03 Jun NUMBER OF WOMEN AT THE TOP OF THE UK ENERGY SECTOR RISES
BUT PREVALENCE OF ALL-MALE BOARDS REMAINS DISAPPOINTING
POWERful Women and PwC have today published the latest ‘state of the nation’ on the gender balance at the top of the UK energy industry. The 2020 annual board statistics show progress in the number of women occupying board and executive board seats – now 21% and 13% respectively. It represents a noticeable shift from last year towards POWERful Women’s target of 30% for executive board roles by 2030.
However, the statistics also show that faster progress is needed and that the number of all-male boards in the UK energy sector remains disappointing.
This year’s analysis by PwC for POWERful Women looked at the composition of the boards of the top c. 80 companies in the UK energy sector, focussing on the most significant employers.
The results show:
- 21% of board seats in the sector are occupied by women – a noticeable increase from 16% in 2019 and 13% in 2018;
- 13% of executive board seats are occupied by women – more than double last year’s 6%;
- 12 companies (15% of those surveyed) have now reached the POWERful Women target for 2030 of having at least 30% of their executive board seats occupied by women
- Since the last review in 2019 there are 25 more female board members and the number of female executive directors has increased by two thirds.
- More than a third (38%) of the UK’s top energy companies have no women on their boards at all – an improvement on last year’s 42% but this remains unacceptable.
- More than two-thirds (79%) of the UK’s top energy companies have no women occupying executive board seats. This compares with 89% last year.
Ruth Cairnie, Chair of POWERful Women, said;
“This year we have seen the most progress since we started compiling board statistics five years ago. The increase in the number of women in executive director positions is particularly noteworthy. Nonetheless, there is a long, long way to go before the representation of women at senior levels is sufficient or sustainable.
And special attention is needed with all the COVID-19 disruption to ensure that we don’t fall back on old habits and lose the progress that has been made – especially in building a strong pipeline of female talent for senior leaders who will tackle the energy challenges that lie ahead. At times of uncertainty and disruption, the benefits of diversity and inclusion are more critical than ever.”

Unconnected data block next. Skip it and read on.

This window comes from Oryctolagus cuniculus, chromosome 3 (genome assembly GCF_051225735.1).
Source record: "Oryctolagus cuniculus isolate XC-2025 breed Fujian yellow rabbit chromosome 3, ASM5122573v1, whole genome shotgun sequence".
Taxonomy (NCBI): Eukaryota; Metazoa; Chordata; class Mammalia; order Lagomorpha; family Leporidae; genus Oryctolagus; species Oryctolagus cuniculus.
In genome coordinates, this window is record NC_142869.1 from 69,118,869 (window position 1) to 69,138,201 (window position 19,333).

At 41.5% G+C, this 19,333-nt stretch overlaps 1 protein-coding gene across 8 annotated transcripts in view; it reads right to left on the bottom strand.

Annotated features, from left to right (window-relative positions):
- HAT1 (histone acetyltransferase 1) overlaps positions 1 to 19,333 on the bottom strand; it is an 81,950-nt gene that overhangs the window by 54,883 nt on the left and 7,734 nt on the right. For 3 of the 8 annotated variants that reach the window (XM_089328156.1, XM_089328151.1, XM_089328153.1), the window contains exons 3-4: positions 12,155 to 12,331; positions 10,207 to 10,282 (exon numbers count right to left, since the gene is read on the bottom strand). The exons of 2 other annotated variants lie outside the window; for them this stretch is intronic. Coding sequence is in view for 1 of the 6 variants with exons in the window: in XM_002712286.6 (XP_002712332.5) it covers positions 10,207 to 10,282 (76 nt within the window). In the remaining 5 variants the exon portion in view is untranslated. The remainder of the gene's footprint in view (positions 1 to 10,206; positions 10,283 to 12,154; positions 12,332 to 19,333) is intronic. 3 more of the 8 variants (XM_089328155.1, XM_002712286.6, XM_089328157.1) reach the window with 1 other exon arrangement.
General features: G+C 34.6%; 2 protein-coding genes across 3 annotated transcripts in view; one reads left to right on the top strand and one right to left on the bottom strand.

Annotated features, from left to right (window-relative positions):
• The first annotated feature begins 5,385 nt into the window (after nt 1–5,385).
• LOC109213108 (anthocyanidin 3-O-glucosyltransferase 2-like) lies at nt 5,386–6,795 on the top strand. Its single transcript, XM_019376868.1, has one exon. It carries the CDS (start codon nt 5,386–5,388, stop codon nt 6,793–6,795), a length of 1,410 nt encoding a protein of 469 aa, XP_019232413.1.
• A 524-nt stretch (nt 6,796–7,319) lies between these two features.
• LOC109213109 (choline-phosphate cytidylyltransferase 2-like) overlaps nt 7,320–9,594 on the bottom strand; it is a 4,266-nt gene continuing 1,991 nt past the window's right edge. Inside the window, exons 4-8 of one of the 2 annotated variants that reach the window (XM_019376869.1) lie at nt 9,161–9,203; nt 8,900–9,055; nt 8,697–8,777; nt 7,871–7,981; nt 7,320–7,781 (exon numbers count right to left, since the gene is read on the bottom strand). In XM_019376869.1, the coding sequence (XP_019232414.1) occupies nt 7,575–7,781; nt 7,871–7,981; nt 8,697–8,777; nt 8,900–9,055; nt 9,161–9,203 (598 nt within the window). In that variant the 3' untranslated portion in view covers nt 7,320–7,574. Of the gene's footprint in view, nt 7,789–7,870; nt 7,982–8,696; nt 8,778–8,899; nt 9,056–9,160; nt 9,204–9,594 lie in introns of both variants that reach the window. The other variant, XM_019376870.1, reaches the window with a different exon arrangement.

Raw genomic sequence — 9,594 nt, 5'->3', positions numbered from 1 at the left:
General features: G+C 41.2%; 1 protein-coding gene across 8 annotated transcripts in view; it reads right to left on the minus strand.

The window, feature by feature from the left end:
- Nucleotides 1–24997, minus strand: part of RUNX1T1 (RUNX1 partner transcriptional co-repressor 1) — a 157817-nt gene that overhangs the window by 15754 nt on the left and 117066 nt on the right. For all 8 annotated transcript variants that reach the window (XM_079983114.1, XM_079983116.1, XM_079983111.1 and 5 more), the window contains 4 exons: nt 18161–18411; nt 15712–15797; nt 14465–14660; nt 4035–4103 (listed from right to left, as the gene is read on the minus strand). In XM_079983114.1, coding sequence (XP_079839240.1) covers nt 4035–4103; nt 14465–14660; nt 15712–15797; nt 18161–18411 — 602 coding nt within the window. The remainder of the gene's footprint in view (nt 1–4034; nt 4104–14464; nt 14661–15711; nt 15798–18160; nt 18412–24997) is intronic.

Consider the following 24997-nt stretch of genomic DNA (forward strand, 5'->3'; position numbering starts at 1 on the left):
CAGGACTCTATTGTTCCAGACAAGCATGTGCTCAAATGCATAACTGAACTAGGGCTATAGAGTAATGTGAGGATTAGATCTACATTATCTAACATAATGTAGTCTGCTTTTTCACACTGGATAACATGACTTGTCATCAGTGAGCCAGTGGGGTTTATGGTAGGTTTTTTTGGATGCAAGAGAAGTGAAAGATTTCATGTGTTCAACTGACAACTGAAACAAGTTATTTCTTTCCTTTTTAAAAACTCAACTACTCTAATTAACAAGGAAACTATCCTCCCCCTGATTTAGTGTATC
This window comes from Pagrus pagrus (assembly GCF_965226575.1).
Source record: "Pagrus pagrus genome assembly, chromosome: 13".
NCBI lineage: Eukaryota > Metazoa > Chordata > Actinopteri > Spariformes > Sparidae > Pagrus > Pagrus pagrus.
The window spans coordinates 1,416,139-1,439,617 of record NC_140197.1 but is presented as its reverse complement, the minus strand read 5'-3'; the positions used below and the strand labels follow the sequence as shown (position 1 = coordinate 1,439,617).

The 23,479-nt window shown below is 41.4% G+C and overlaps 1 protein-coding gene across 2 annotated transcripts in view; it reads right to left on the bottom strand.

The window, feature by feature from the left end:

Steve Jennings, Energy and Utilities Lead, PwC, commented;
“The progress being made by energy companies to improve gender balance on their boards is to be welcomed, but the pace of improvement makes it clear that there is a long journey ahead of us if 2030 targets are to be met. We are on the right path, but companies will not want to delay adopting strategies and plans which enable talented women in the sector to be given the opportunity to reach their full potential.
“As the sector moves through the energy transition, and adapts plans for a world disrupted by COVID-19, Boards will want to act on the advice of POWERful Women, who have been tirelessly campaigning for improvements to the balance of diversity.”
POWERful Women’s target for the UK energy sector is for 30% of executive board seats and 40% of middle management roles to be occupied by women by 2030.
Evidence continues to show that greater diversity and inclusion in decision-making teams produces better business outcomes. The latest report from McKinsey2 finds “companies in the top quartile for gender diversity on executive teams were 25 percent more likely to have above-average profitability than companies in the fourth quartile—up from 21 percent in 2017 and 15 percent in 2014.”
In response to the lack of women at the top of the UK energy sector, in 2018 POWERful Women launched the Energy Leaders Coalition (ELC), a group of CEOs committed to increasing gender diversity and inclusion within their organisations and across the industry. They are playing a leading role in POWERful Women’s drive to shift the gender balance.
At POWERful Women’s Annual Conference on 1st October (rescheduled from May) the ELC will publish its second anniversary report, detailing the work they have done in the past year, how they are demonstrating good practice when it comes to leadership and practical action, and where they still need to make further progress.